First Line Test: Fiction Part 3

For this First Line Test Part 3, we’re covering some novels that were on the Fiction featured shelf at Barnes & Noble.

Just a recap on why we’re even looking a these first lines: to help you discover what first lines work, which ones don’t, possible ways to improve, etc. It’s about growing as a writer and seeing what pulls you in and what doesn’t, and hopefully helps you analyze whether your first line is doing its job.

Definition of a First Line: A first line doesn’t necessarily have to be a single line but a few phrases that encompass the preliminary emotion/tone/imagery a reader is introduced to.

Your task: Give it all to me: the good and the bad. What can be improved? Could you possibly rewrite it to enhance it? Don’t be afraid to practice and see ways we can enhance it. Let’s play!

Let’s see if these published books hook you enough to buy them. Let me know in the comments below.


Analysis #1:

“Alice was beginning to get very tired of sitting by her sister on the bank, and of having nothing to do: once or twice she had peeped into the book her sister was reading, but it had no pictures or conversations in it, ‘and what is the use of a book,’ thought Alice, ‘without pictures or conversations?’

So she was considering in her own mind (as well as she could, for the hot day made her feel very sleepy and stupid), whether the pleasure of making a daisy-chain would be worth the trouble of getting up and picking the daisies, when suddenly a White Rabbit with pink eyes ran close by her.”

Alice’s Adventures in Wonderland by Lewis Carroll illustrated by Camille Rose Garcia

What do you think? First, let me just share an image from this illustrated version of Lewis Carroll’s classic Alice’s Adventures in Wonderland by Camille Rose Garcia. They are GORGEOUS!

Anyway, back to the objective. Right away, the whimsical writing and cadence exudes Alice’s personality and thought processes. It’s such a beautiful and fairytale like beginning that doesn’t follow the traditional “Once upon a time” format.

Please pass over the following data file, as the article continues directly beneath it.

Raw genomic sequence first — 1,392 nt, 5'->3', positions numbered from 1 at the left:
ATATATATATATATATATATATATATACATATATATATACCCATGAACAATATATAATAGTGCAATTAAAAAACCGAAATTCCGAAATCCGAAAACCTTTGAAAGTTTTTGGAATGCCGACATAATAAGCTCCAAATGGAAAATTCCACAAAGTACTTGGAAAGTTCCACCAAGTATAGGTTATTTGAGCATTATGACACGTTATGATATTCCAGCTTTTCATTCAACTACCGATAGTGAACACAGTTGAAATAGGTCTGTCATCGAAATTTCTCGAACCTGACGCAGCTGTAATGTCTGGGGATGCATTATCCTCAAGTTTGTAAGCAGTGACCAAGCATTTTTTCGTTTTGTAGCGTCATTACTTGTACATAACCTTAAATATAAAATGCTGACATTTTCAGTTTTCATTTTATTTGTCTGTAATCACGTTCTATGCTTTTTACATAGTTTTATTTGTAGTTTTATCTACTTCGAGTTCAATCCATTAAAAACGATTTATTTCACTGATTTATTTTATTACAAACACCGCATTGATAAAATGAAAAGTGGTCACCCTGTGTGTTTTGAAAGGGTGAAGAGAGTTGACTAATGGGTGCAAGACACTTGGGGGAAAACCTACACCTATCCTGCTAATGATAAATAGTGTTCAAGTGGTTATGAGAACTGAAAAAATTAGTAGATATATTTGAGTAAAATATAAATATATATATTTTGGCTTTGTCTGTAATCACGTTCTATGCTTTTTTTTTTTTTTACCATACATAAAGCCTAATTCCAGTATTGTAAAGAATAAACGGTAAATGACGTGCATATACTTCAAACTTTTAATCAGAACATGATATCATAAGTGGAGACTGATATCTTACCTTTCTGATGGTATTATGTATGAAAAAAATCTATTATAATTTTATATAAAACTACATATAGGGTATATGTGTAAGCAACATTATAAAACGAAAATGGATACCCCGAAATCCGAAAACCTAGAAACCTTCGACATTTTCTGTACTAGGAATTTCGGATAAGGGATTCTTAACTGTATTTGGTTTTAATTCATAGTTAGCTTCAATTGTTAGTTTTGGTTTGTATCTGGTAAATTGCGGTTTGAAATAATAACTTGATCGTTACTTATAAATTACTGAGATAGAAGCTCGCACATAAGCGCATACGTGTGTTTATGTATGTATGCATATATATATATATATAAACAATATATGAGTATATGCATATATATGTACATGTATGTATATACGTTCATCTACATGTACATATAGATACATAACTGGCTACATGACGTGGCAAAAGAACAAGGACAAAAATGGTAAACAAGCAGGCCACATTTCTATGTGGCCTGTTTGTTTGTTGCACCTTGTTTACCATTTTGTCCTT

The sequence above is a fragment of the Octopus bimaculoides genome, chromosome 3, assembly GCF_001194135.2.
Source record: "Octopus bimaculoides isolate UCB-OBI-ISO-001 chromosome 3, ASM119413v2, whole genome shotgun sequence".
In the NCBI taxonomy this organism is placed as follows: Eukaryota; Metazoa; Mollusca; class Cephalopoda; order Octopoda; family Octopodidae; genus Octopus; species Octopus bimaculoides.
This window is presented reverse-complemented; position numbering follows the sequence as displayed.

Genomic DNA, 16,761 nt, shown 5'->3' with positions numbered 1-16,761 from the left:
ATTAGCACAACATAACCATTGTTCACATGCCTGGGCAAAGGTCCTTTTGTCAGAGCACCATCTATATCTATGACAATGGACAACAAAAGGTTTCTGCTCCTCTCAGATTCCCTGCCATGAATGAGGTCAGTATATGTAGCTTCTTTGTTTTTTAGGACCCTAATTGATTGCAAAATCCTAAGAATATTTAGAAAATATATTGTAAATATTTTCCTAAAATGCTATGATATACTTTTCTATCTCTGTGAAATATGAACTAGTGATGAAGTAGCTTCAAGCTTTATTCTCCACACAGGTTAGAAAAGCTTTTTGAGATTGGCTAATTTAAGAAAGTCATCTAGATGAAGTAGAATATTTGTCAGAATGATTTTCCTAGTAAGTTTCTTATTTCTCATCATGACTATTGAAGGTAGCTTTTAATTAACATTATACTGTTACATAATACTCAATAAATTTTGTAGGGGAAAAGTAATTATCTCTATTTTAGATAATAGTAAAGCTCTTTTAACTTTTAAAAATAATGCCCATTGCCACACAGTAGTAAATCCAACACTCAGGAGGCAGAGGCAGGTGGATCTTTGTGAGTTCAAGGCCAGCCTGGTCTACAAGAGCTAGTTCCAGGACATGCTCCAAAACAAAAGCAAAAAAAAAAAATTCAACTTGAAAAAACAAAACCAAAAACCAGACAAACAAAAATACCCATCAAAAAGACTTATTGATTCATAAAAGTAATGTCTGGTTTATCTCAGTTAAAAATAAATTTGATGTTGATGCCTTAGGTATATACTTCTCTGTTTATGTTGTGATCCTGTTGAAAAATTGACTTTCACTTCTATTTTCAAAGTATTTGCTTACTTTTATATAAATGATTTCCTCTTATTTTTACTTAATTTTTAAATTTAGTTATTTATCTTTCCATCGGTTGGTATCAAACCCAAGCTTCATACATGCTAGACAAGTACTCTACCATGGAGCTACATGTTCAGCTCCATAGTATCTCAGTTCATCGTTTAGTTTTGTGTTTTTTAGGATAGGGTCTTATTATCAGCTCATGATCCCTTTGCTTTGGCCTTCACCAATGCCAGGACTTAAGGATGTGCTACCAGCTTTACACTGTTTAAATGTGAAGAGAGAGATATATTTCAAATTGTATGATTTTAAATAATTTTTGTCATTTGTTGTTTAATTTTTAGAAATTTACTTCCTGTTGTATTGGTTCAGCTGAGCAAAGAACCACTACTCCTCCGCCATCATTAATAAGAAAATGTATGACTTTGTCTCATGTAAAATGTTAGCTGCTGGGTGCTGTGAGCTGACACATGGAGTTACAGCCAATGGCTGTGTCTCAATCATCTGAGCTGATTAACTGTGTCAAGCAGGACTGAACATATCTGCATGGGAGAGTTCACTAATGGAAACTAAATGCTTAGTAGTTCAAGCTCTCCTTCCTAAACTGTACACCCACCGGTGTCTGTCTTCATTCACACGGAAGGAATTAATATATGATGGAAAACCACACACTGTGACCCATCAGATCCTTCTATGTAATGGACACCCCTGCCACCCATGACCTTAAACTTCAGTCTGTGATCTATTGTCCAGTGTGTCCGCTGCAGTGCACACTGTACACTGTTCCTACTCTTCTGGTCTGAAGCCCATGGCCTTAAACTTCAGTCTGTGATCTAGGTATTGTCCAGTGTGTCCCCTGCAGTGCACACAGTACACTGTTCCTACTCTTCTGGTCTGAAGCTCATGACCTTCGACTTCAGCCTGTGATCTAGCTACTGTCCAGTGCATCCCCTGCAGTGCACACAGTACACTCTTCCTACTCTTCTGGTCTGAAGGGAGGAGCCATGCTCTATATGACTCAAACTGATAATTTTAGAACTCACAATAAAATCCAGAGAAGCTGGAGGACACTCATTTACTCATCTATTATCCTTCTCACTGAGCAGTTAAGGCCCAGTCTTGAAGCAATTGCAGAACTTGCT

And of course, with all of us being a lover of the written word, I find Alice’s thoughts about the purpose of a book without pictures or conversations quite chuckle worthy.

Love this. ❤


Analysis #2:

“Aimée was never told why Henri came to live with them. She was never told anything that mattered. She used to think it was because she was a girl, and only boys got to know the truth about things, but eventually she came to understand that some things are better left unknown.”

Girl in the Afternoon by Serena Burdock

What do you think? I love the MC’s thought progression: that “only boys got to know the truth about things” and then “eventually she came to understand that some things are better left unknown.”

I’m quite curious as to what may have transpired to make her understand that “some things [were] better left unknown.”

Well done. The hook works very well.


Analysis #3:

“Jack Ryan, Jr., would later wonder what exactly had saved his life that night. One thing was certain: It hadn’t been skill. Maybe the heft of the bok choy had bought him a split second, maybe the mud, but not skill. Dumb luck. Survival instinct.”

Tom Clancy Duty and Honor by Grant Blackwood

What do you think? I have always been a fan of Suspense Thrillers because their beginnings always include a line or idea that makes your brain start working. You’re already mentally invested in the characters. Throw in some military and war themes? Heck to the yes.

Right away, questions of “what night?”, “what happened”, and “why did he have a bundle of bok choy and how did it help?”

Good stuff here.



What do you think? Did one of them stand out to you and catch your attention? Could one be worked on? What do you think?




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